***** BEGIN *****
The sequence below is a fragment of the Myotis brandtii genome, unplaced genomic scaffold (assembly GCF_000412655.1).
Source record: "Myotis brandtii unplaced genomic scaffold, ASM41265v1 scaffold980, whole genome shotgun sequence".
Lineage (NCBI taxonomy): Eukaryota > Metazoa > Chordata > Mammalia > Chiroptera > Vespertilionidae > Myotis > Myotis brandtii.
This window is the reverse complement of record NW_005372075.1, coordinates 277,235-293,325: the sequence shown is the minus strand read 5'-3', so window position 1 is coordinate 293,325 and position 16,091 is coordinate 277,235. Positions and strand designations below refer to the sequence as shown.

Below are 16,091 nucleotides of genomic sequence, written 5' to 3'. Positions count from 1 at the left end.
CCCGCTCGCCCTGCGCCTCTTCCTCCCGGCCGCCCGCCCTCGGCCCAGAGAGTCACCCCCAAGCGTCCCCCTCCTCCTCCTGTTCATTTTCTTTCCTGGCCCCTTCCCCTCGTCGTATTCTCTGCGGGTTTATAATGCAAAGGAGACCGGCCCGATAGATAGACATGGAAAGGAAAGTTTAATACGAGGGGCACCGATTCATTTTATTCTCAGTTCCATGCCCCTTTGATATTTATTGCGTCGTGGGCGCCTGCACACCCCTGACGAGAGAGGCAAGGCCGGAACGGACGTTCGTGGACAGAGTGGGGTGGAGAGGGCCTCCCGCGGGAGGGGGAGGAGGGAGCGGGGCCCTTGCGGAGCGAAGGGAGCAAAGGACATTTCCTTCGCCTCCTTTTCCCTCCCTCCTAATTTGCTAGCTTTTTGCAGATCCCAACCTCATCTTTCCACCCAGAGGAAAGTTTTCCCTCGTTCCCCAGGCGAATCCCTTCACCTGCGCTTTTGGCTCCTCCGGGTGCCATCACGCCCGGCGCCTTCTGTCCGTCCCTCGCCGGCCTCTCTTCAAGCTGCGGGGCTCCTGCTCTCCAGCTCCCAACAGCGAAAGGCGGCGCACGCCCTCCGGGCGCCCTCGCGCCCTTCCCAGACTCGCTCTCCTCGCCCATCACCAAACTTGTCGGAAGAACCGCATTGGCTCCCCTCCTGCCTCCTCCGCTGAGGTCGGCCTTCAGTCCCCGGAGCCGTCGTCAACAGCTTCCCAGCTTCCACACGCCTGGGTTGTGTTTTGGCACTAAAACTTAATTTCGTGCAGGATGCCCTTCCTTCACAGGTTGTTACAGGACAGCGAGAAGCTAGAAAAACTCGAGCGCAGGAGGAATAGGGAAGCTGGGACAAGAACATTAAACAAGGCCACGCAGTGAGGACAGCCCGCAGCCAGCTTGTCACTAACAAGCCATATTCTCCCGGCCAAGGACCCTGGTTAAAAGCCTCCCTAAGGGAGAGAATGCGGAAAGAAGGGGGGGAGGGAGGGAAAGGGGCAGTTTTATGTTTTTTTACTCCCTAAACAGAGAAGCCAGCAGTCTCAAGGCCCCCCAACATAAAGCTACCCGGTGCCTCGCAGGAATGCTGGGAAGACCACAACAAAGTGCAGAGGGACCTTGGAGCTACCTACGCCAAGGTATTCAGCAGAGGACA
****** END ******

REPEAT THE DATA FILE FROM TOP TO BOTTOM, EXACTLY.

The sequence below is a fragment of the Myotis brandtii genome, unplaced genomic scaffold (assembly GCF_000412655.1).
Source record: "Myotis brandtii unplaced genomic scaffold, ASM41265v1 scaffold980, whole genome shotgun sequence".
Lineage (NCBI taxonomy): Eukaryota > Metazoa > Chordata > Mammalia > Chiroptera > Vespertilionidae > Myotis > Myotis brandtii.
This window is the reverse complement of record NW_005372075.1, coordinates 277,235-293,325: the sequence shown is the minus strand read 5'-3', so window position 1 is coordinate 293,325 and position 16,091 is coordinate 277,235. Positions and strand designations below refer to the sequence as shown.

Below are 16,091 nucleotides of genomic sequence, written 5' to 3'. Positions count from 1 at the left end.
CCCGCTCGCCCTGCGCCTCTTCCTCCCGGCCGCCCGCCCTCGGCCCAGAGAGTCACCCCCAAGCGTCCCCCTCCTCCTCCTGTTCATTTTCTTTCCTGGCCCCTTCCCCTCGTCGTATTCTCTGCGGGTTTATAATGCAAAGGAGACCGGCCCGATAGATAGACATGGAAAGGAAAGTTTAATACGAGGGGCACCGATTCATTTTATTCTCAGTTCCATGCCCCTTTGATATTTATTGCGTCGTGGGCGCCTGCACACCCCTGACGAGAGAGGCAAGGCCGGAACGGACGTTCGTGGACAGAGTGGGGTGGAGAGGGCCTCCCGCGGGAGGGGGAGGAGGGAGCGGGGCCCTTGCGGAGCGAAGGGAGCAAAGGACATTTCCTTCGCCTCCTTTTCCCTCCCTCCTAATTTGCTAGCTTTTTGCAGATCCCAACCTCATCTTTCCACCCAGAGGAAAGTTTTCCCTCGTTCCCCAGGCGAATCCCTTCACCTGCGCTTTTGGCTCCTCCGGGTGCCATCACGCCCGGCGCCTTCTGTCCGTCCCTCGCCGGCCTCTCTTCAAGCTGCGGGGCTCCTGCTCTCCAGCTCCCAACAGCGAAAGGCGGCGCACGCCCTCCGGGCGCCCTCGCGCCCTTCCCAGACTCGCTCTCCTCGCCCATCACCAAACTTGTCGGAAGAACCGCATTGGCTCCCCTCCTGCCTCCTCCGCTGAGGTCGGCCTTCAGTCCCCGGAGCCGTCGTCAACAGCTTCCCAGCTTCCACACGCCTGGGTTGTGTTTTGGCACTAAAACTTAATTTCGTGCAGGATGCCCTTCCTTCACAGGTTGTTACAGGACAGCGAGAAGCTAGAAAAACTCGAGCGCAGGAGGAATAGGGAAGCTGGGACAAGAACATTAAACAAGGCCACGCAGTGAGGACAGCCCGCAGCCAGCTTGTCACTAACAAGCCATATTCTCCCGGCCAAGGACCCTGGTTAAAAGCCTCCCTAAGGGAGAGAATGCGGAAAGAAGGGGGGGAGGGAGGGAAAGGGGCAGTTTTATGTTTTTTTACTCCCTAAACAGAGAAGCCAGCAGTCTCAAGGCCCCCCAACATAAAGCTACCCGGTGCCTCGCAGGAATGCTGGGAAGACCACAACAAAGTGCAGAGGGACCTTGGAGCTACCTACGCCAAGGTATTCAGCAGAGGACA